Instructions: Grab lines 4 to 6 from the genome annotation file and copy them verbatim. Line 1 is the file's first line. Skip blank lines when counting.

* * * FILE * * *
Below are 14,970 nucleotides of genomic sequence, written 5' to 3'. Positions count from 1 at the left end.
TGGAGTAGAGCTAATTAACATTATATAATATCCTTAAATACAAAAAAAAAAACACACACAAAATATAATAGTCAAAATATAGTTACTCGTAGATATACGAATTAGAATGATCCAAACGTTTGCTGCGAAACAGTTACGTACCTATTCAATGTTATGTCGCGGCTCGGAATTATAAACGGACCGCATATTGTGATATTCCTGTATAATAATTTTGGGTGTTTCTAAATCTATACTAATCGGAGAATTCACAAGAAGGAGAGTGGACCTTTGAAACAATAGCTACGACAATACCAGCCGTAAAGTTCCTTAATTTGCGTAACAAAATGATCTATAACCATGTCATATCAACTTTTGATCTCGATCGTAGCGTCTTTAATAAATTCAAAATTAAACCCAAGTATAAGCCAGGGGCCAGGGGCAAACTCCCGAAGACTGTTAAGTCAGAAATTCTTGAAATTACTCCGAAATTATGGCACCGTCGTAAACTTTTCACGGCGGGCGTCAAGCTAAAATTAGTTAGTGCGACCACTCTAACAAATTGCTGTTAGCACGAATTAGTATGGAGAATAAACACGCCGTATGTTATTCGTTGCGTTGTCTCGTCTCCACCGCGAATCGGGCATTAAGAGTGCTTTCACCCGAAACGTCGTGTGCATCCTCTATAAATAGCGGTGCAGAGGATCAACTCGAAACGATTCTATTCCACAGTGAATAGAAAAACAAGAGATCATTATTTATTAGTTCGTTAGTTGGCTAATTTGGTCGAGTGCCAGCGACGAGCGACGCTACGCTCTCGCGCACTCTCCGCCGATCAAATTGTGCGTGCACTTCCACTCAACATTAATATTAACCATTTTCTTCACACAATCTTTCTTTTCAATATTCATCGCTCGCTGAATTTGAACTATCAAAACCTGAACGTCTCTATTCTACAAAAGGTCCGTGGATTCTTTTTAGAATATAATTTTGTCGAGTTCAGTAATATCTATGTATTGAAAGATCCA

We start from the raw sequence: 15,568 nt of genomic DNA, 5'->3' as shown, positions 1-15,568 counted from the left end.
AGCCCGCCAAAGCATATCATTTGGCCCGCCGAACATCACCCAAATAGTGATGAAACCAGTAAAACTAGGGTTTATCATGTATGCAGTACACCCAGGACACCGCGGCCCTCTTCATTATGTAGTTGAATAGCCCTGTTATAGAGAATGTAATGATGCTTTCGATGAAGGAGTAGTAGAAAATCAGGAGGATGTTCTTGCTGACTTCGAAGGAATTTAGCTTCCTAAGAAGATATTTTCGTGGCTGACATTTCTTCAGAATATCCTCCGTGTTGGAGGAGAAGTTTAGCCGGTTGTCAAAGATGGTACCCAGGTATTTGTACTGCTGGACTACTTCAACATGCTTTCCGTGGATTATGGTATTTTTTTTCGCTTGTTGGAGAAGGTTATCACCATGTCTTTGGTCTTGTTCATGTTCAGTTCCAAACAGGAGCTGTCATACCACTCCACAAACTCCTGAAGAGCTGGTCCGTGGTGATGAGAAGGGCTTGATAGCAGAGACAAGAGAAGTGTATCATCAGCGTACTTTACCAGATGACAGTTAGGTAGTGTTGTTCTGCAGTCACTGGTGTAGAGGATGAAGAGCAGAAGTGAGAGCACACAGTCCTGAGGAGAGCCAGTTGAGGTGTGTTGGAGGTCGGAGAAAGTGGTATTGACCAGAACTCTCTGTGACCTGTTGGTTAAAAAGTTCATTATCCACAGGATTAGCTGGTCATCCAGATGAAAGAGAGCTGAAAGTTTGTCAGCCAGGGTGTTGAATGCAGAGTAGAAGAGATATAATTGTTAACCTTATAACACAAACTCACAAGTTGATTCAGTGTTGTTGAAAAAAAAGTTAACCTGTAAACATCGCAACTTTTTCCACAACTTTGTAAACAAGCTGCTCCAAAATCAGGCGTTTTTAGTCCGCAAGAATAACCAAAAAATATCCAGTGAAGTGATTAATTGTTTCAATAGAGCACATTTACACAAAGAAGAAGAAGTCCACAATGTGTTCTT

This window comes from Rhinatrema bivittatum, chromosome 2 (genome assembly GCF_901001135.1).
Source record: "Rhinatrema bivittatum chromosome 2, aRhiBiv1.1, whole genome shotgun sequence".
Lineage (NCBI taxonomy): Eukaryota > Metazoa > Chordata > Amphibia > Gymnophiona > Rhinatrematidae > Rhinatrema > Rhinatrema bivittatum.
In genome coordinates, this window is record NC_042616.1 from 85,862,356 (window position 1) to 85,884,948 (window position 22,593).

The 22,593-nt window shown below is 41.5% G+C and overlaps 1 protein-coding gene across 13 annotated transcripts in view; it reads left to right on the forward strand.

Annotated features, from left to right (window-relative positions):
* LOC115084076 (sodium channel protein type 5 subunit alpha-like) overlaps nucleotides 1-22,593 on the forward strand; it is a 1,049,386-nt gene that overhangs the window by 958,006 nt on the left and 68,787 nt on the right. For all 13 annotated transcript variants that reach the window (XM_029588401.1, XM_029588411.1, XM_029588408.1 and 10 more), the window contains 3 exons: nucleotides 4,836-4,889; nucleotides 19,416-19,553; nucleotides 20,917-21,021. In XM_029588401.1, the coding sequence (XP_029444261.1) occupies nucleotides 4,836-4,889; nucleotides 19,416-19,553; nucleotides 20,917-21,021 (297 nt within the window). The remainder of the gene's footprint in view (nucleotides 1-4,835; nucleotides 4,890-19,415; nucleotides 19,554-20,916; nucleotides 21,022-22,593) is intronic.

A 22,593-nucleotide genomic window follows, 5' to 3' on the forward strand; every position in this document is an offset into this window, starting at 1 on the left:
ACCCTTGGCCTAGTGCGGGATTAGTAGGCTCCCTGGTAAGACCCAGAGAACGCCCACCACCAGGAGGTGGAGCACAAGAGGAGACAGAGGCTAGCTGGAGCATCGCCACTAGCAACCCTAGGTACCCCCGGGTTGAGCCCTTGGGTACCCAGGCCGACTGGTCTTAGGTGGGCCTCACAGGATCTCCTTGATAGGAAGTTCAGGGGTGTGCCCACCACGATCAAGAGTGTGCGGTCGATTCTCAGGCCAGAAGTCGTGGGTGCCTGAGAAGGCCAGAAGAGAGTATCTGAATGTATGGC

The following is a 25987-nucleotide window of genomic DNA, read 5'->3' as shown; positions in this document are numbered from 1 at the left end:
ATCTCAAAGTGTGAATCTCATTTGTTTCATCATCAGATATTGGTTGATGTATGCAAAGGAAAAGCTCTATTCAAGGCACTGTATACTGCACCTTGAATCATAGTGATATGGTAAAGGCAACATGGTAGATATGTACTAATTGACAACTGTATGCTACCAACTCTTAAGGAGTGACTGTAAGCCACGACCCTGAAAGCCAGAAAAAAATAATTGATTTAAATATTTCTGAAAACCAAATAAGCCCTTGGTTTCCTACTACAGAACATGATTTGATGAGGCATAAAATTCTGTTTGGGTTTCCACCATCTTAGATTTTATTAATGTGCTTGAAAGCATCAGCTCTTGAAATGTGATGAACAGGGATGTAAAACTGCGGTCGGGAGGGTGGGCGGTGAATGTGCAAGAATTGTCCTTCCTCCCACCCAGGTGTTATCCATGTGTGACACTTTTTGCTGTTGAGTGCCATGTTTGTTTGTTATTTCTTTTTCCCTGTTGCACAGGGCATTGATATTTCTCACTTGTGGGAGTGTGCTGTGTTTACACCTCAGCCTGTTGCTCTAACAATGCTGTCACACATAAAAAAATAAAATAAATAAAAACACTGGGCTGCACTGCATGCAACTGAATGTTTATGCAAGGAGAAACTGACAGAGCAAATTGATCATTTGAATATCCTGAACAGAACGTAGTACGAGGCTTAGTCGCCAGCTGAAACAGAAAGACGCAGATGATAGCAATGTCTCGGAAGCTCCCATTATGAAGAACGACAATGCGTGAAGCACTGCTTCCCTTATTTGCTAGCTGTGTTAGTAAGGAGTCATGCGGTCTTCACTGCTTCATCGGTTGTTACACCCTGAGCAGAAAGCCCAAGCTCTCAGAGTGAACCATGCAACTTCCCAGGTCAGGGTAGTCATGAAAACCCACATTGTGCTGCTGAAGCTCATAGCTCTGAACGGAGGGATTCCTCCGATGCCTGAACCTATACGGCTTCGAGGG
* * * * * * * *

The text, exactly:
AGCCCGCCAAAGCATATCATTTGGCCCGCCGAACATCACCCAAATAGTGATGAAACCAGTAAAACTAGGGTTTATCATGTATGCAGTACACCCAGGACACCGCGGCCCTCTTCATTATGTAGTTGAATAGCCCTGTTATAGAGAATGTAATGATGCTTTCGATGAAGGAGTAGTAGAAAATCAGGAGGATGTTCTTGCTGACTTCGAAGGAATTTAGCTTCCTAAGAAGATATTTTCGTGGCTGACATTTCTTCAGAATATCCTCCGTGTTGGAGGAGAAGTTTAGCCGGTTGTCAAAGATGGTACCCAGGTATTTGTACTGCTGGACTACTTCAACATGCTTTCCGTGGATTATGGTATTTTTTTTCGCTTGTTGGAGAAGGTTATCACCATGTCTTTGGTCTTGTTCATGTTCAGTTCCAAACAGGAGCTGTCATACCACTCCACAAACTCCTGAAGAGCTGGTCCGTGGTGATGAGAAGGGCTTGATAGCAGAGACAAGAGAAGTGTATCATCAGCGTACTTTACCAGATGACAGTTAGGTAGTGTTGTTCTGCAGTCACTGGTGTAGAGGATGAAGAGCAGAAGTGAGAGCACACAGTCCTGAGGAGAGCCAGTTGAGGTGTGTTGGAGGTCGGAGAAAGTGGTATTGACCAGAACTCTCTGTGACCTGTTGGTTAAAAAGTTCATTATCCACAGGATTAGCTGGTCATCCAGATGAAAGAGAGCTGAAAGTTTGTCAGCCAGGGTGTTGAATGCAGAGTAGAAGAGATATAATTGTTAACCTTATAACACAAACTCACAAGTTGATTCAGTGTTGTTGAAAAAAAAGTTAACCTGTAAACATCGCAACTTTTTCCACAACTTTGTAAACAAGCTGCTCCAAAATCAGGCGTTTTTAGTCCGCAAGAATAACCAAAAAATATCCAGTGAAGTGATTAATTGTTTCAATAGAGCACATTTACACAAAGAAGAAGAAGTCCACAATGTGTTCTT

This window comes from Rhinatrema bivittatum, chromosome 2 (genome assembly GCF_901001135.1).
Source record: "Rhinatrema bivittatum chromosome 2, aRhiBiv1.1, whole genome shotgun sequence".